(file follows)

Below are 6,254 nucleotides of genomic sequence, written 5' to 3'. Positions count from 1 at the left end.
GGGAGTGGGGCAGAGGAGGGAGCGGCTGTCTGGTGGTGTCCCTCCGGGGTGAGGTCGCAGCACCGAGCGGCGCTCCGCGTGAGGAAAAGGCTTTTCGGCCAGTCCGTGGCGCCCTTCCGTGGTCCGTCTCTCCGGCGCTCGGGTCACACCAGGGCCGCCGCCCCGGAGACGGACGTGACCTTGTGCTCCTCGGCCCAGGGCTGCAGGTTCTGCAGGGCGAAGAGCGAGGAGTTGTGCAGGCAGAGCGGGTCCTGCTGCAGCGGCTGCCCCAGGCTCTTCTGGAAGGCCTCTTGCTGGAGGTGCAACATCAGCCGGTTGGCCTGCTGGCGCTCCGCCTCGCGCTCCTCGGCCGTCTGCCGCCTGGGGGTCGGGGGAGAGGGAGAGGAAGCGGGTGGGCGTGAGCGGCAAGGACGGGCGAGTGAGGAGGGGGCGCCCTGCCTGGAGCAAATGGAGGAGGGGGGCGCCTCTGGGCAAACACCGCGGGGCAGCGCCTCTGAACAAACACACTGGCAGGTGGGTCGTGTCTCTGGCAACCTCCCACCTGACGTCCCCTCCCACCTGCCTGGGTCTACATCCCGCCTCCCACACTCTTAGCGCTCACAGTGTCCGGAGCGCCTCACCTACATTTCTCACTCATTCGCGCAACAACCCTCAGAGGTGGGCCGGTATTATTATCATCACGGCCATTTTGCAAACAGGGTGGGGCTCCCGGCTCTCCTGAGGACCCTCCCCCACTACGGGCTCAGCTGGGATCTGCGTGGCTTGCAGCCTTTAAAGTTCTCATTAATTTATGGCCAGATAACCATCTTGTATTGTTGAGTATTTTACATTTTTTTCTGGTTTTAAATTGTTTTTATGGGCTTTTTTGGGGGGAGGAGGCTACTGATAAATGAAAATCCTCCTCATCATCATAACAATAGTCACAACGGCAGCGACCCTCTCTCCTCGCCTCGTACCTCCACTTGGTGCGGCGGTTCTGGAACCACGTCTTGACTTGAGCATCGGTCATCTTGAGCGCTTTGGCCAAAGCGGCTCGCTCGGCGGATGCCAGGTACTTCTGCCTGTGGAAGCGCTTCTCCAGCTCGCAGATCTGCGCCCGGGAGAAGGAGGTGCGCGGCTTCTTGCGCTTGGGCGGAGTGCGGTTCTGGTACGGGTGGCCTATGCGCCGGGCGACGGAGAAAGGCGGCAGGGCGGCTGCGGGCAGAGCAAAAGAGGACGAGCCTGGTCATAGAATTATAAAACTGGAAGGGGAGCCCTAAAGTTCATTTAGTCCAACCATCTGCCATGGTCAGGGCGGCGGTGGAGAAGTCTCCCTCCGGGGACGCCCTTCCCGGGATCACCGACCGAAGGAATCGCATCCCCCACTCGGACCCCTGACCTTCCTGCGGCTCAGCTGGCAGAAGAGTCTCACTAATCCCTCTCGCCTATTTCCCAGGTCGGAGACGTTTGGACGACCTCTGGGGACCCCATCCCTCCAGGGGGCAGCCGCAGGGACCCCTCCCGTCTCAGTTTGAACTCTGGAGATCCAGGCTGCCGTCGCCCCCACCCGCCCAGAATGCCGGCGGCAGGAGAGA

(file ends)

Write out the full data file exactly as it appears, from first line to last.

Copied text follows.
Below are 6,254 nucleotides of genomic sequence, written 5' to 3'. Positions count from 1 at the left end.
GGGAGTGGGGCAGAGGAGGGAGCGGCTGTCTGGTGGTGTCCCTCCGGGGTGAGGTCGCAGCACCGAGCGGCGCTCCGCGTGAGGAAAAGGCTTTTCGGCCAGTCCGTGGCGCCCTTCCGTGGTCCGTCTCTCCGGCGCTCGGGTCACACCAGGGCCGCCGCCCCGGAGACGGACGTGACCTTGTGCTCCTCGGCCCAGGGCTGCAGGTTCTGCAGGGCGAAGAGCGAGGAGTTGTGCAGGCAGAGCGGGTCCTGCTGCAGCGGCTGCCCCAGGCTCTTCTGGAAGGCCTCTTGCTGGAGGTGCAACATCAGCCGGTTGGCCTGCTGGCGCTCCGCCTCGCGCTCCTCGGCCGTCTGCCGCCTGGGGGTCGGGGGAGAGGGAGAGGAAGCGGGTGGGCGTGAGCGGCAAGGACGGGCGAGTGAGGAGGGGGCGCCCTGCCTGGAGCAAATGGAGGAGGGGGGCGCCTCTGGGCAAACACCGCGGGGCAGCGCCTCTGAACAAACACACTGGCAGGTGGGTCGTGTCTCTGGCAACCTCCCACCTGACGTCCCCTCCCACCTGCCTGGGTCTACATCCCGCCTCCCACACTCTTAGCGCTCACAGTGTCCGGAGCGCCTCACCTACATTTCTCACTCATTCGCGCAACAACCCTCAGAGGTGGGCCGGTATTATTATCATCACGGCCATTTTGCAAACAGGGTGGGGCTCCCGGCTCTCCTGAGGACCCTCCCCCACTACGGGCTCAGCTGGGATCTGCGTGGCTTGCAGCCTTTAAAGTTCTCATTAATTTATGGCCAGATAACCATCTTGTATTGTTGAGTATTTTACATTTTTTTCTGGTTTTAAATTGTTTTTATGGGCTTTTTTGGGGGGAGGAGGCTACTGATAAATGAAAATCCTCCTCATCATCATAACAATAGTCACAACGGCAGCGACCCTCTCTCCTCGCCTCGTACCTCCACTTGGTGCGGCGGTTCTGGAACCACGTCTTGACTTGAGCATCGGTCATCTTGAGCGCTTTGGCCAAAGCGGCTCGCTCGGCGGATGCCAGGTACTTCTGCCTGTGGAAGCGCTTCTCCAGCTCGCAGATCTGCGCCCGGGAGAAGGAGGTGCGCGGCTTCTTGCGCTTGGGCGGAGTGCGGTTCTGGTACGGGTGGCCTATGCGCCGGGCGACGGAGAAAGGCGGCAGGGCGGCTGCGGGCAGAGCAAAAGAGGACGAGCCTGGTCATAGAATTATAAAACTGGAAGGGGAGCCCTAAAGTTCATTTAGTCCAACCATCTGCCATGGTCAGGGCGGCGGTGGAGAAGTCTCCCTCCGGGGACGCCCTTCCCGGGATCACCGACCGAAGGAATCGCATCCCCCACTCGGACCCCTGACCTTCCTGCGGCTCAGCTGGCAGAAGAGTCTCACTAATCCCTCTCGCCTATTTCCCAGGTCGGAGACGTTTGGACGACCTCTGGGGACCCCATCCCTCCAGGGGGCAGCCGCAGGGACCCCTCCCGTCTCAGTTTGAACTCTGGAGATCCAGGCTGCCGTCGCCCCCACCCGCCCAGAATGCCGGCGGCAGGAGAGA